The massive rebound in markets over the past few months has seen a lot of new investors signing up for a slice of the action. And who can really blame them when you have many coronavirus-related penny stocks multi-bagging in value?
Is this an easy route to riches? Probably not, and here’s why.
The problem with penny stocks
Now, don’t get me wrong: you certainly can become very wealthy if you buy the right minnows at the right time. But there’s the rub – identifying penny share winners and timing your purchases early enough is fiendishly difficult given the huge number of factors that determine whether a company succeeds or not. A potentially great business doesn’t always translate to a great investment.
As well as being hard to sort the wheat from the chaff, those wanting to invest in this part of the market must also be aware of how ‘illiquid’ penny stocks can be. Liquidity means how easy it is to buy or sell something without affecting its price. Illiquidity can be great when the herd wants to buy (causing shares to jump) but a nightmare when everyone sprints to the exit. Forced sellers must often accept prices that, in normal circumstances, they would laugh at.
The huge volatility seen in penny stocks is worth remembering right now. It would be wrong to assume that many of those coronavirus-linked stocks that have soared over the past few months won’t suddenly tumble in value. This may be due to another broad market crash, traders banking profits, or news that the products they supply are no longer needed or ineffective.
It doesn’t stop there with penny stock drawbacks. Young companies, particularly those in high-risk, high-reward sectors, often need to tap the market for more cash just to keep the lights on. Sadly, this isn’t always forthcoming and many are forced to fold, making the shares worthless.
Make no mistake, penny stocks can make you rich but they’re also far more likely to leave you poor.
A better solution
Rather than attempt to find the needle in a haystack, there are other, safer ways of tapping into healthcare or biotechnology.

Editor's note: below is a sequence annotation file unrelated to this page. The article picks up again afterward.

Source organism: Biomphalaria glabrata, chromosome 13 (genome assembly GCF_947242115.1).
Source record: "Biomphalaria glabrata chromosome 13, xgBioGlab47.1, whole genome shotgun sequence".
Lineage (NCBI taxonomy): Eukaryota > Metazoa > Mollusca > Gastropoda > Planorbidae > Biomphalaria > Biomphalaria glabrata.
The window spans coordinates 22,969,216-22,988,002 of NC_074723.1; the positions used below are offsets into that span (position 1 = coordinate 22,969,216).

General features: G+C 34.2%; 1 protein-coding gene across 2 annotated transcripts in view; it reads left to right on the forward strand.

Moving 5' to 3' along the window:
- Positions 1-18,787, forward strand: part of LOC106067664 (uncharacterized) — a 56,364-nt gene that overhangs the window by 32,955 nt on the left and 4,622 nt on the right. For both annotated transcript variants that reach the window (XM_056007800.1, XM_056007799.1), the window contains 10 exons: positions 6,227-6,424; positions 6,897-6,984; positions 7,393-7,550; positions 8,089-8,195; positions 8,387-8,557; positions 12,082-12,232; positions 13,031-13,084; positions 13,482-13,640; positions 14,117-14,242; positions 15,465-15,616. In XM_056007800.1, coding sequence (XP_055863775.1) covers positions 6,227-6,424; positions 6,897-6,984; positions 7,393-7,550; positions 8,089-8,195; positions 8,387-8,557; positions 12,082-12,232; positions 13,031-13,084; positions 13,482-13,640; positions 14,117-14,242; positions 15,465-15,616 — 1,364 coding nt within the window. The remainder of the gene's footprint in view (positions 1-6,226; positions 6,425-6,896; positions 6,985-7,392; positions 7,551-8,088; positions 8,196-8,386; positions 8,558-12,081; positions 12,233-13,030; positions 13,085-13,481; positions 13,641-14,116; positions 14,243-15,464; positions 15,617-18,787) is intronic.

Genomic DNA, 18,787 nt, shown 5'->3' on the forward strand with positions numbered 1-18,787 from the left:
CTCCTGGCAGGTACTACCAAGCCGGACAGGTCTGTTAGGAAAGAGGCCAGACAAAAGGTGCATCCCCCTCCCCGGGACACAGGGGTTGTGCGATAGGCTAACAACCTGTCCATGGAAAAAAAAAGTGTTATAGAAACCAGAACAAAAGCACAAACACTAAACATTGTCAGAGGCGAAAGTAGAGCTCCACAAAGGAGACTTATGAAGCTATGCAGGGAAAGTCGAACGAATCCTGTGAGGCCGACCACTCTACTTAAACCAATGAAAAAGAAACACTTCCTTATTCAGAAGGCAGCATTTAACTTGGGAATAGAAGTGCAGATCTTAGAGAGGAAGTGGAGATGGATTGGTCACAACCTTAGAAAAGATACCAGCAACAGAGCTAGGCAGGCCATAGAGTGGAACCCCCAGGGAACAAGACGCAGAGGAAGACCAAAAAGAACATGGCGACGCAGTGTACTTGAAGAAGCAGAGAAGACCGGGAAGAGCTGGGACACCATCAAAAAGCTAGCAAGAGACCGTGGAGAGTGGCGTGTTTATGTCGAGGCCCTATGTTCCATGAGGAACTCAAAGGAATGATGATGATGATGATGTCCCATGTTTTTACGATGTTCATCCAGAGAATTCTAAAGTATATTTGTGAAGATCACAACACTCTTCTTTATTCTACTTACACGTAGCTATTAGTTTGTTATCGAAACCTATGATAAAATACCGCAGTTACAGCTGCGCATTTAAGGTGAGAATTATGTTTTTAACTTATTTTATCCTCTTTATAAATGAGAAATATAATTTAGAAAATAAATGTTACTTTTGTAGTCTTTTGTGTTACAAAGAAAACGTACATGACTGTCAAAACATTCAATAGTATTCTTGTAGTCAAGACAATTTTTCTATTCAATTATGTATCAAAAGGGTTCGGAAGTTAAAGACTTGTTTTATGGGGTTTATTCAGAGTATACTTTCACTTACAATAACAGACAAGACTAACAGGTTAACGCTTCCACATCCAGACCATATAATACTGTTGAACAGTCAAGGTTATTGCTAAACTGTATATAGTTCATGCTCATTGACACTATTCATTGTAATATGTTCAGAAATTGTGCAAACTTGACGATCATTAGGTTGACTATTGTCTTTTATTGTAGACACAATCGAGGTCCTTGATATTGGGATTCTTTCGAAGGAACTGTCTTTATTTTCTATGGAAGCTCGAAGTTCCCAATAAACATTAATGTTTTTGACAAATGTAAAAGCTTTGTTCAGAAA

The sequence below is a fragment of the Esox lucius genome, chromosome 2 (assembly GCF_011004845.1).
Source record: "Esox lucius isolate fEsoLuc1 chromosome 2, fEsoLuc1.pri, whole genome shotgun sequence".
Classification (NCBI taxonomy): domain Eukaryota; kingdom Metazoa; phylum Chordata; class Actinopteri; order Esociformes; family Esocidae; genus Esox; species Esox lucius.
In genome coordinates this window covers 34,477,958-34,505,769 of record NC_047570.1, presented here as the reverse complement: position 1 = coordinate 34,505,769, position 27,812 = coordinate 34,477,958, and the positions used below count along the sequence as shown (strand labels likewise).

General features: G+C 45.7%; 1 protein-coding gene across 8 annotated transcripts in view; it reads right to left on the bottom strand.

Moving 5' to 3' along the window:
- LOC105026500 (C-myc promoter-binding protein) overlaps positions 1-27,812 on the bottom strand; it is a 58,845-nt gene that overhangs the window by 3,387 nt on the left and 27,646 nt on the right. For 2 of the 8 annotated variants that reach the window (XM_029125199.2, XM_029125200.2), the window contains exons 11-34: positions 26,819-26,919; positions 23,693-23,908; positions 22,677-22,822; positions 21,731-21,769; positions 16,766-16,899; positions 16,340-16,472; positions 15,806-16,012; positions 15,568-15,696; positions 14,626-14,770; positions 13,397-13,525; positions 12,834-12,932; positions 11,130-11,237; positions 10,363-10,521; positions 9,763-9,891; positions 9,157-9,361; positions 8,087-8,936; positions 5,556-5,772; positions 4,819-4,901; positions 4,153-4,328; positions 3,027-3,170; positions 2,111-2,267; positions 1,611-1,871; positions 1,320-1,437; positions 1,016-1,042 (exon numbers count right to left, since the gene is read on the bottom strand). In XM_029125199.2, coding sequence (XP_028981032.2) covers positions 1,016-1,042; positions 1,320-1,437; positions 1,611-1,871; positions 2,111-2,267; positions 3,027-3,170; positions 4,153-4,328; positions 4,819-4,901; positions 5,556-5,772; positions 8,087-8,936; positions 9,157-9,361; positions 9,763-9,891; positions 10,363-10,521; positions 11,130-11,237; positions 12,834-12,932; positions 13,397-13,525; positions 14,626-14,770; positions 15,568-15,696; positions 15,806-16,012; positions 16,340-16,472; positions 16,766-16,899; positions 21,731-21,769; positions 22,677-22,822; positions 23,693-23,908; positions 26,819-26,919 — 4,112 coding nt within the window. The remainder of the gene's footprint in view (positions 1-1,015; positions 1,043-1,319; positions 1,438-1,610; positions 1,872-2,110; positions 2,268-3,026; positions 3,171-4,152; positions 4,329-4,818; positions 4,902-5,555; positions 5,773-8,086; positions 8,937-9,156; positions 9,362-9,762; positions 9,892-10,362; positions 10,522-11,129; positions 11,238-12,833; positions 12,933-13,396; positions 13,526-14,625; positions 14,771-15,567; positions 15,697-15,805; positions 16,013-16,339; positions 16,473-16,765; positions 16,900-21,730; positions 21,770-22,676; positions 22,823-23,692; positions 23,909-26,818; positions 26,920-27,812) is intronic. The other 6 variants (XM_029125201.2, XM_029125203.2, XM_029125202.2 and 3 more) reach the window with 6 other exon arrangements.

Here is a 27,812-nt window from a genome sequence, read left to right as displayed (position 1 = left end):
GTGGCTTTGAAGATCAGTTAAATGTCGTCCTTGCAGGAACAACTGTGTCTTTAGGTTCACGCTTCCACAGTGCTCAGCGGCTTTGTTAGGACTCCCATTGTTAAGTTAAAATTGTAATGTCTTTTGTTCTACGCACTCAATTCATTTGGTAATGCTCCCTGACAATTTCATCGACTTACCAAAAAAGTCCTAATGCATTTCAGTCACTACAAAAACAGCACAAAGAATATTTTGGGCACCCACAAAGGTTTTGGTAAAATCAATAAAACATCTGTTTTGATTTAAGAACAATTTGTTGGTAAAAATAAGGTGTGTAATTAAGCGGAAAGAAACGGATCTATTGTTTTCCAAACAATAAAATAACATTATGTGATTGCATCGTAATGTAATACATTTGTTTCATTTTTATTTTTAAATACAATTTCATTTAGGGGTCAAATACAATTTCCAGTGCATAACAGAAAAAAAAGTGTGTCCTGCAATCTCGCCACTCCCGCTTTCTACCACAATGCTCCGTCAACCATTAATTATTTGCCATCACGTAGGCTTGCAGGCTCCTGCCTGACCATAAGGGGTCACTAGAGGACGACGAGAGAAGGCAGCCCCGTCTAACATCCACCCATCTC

For the former, you could always buy a FTSE 100 juggernaut like AstraZeneca or GlaxoSmithKline. For the latter, you can buy active funds that specialise in this part of the market. Two of the most popular are Biotech Growth Trust (LSE: BIOG) and International Biotechnology Trust (LSE: IBT).
Another option is to buy passive funds that focus on these themes. Like their active equivalents, these give instant diversification to holders by investing in a large number of stocks. And since they’re only out to track rather than beat indexes, the fees are a lot lower.
Examples include the iShares Healthcare Innovation UCITS ETF. The iShares Ageing Population UCITS ETF, which gives exposure to companies providing products and services to those in their golden years (many of which will be healthcare-related), is also worth considering. Both funds have ongoing charges of just 0.4%.
A punt on coronavirus-related penny stocks might make you rich but there’s a very real chance it will go wrong. If you’re tempted, I’d suggest only using money you can afford to lose. Put the majority of your capital to work in far less risky options.
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Paul Summers has no position in any of the shares mentioned. The Motley Fool UK owns shares of and has recommended GlaxoSmithKline. Views expressed on the companies mentioned in this article are those of the writer and therefore may differ from the official recommendations we make in our subscription services such as Share Advisor, Hidden Winners and Pro. Here at The Motley Fool we believe that considering a diverse range of insights makes us better investors.